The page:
January 26, 2015
By Cecilia D'Anastasio
The withdrawal made Brett want to die. The 12-year-old had only been cut off for a few hours, and his mind was already wandering to a dark and dangerous place. Looking out the window of his family's three-story home in Wassenaar, a suburb of the Hague, in the Netherlands, the American transplant imagined swan-diving out of his room and falling to the ground below, with his skull cracking open against the pavement. A grim death, sure, but at the time he felt anything had to be better than not being allowed to play Counter-Strike.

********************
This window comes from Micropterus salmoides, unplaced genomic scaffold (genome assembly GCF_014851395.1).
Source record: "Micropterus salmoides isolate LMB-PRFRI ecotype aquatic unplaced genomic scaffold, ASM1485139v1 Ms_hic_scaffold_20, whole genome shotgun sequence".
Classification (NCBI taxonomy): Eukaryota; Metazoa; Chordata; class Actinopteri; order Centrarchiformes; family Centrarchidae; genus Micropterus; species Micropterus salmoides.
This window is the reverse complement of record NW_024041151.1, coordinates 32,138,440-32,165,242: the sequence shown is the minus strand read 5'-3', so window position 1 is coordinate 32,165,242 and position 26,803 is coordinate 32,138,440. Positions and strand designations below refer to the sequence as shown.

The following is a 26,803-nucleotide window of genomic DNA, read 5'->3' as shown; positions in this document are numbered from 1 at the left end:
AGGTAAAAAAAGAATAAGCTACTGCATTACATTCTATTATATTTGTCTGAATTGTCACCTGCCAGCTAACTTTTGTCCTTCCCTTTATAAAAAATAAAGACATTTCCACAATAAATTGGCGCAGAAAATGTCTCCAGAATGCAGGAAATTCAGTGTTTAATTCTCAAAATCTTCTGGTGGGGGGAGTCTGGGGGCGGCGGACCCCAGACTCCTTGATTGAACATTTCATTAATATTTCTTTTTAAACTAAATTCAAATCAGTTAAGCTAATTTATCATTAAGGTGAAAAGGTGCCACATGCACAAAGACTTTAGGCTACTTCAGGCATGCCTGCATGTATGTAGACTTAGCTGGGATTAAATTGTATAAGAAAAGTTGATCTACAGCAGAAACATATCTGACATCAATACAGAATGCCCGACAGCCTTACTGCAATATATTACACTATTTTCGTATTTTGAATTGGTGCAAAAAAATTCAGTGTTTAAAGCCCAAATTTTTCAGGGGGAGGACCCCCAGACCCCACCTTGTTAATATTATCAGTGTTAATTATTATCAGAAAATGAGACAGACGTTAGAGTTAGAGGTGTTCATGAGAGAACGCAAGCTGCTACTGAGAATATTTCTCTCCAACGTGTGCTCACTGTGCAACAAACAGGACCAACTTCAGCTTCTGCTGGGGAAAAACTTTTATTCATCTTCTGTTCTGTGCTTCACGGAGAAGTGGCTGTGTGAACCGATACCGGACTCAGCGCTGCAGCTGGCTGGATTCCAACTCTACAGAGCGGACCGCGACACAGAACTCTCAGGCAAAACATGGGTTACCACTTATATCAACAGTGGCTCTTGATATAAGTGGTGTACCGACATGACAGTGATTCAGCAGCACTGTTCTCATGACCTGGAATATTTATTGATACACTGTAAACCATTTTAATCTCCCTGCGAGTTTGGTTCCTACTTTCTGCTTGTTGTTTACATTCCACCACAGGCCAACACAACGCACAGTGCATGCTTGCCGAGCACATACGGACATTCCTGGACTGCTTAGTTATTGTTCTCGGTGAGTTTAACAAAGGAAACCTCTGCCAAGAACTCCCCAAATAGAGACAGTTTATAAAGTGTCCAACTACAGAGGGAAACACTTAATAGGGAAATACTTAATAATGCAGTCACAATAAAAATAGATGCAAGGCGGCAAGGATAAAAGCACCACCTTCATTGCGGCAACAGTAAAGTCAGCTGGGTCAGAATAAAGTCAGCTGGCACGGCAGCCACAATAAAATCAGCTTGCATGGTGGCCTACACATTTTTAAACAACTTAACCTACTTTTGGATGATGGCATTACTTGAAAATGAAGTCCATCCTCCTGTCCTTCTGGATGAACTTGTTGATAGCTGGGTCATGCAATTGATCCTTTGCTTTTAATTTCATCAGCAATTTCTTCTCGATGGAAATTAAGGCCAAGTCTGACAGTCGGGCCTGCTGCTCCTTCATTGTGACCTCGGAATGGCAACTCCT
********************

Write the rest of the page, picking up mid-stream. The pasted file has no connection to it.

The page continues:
Brett's father had retrofit a metal lock on his Celeron computer to prevent his son from gaming. When it was locked, the Celeron's data cable was disconnected from its hard drive so it couldn't turn on, preventing Brett from gunning down digital assailants. Half an hour after Brett was mulling suicide, however, a friend called him on the phone and invited him to come over and game. Brett, nearly at his psychological brink, was relieved.
"I remember thinking, It's probably very unnatural for someone to go from thinking about killing themselves to enjoying themselves in the span of 30 minutes," the now 23-year-old told me ten years later.
However strange, that incident was a mere prelude to the depths that Brett would sink with his burgeoning video game addiction—an affliction that has plagued his health and his familial relationships and stunted his adult life.
Edited by Lt_Swan (Tue 27-Jan-15 09:02:13)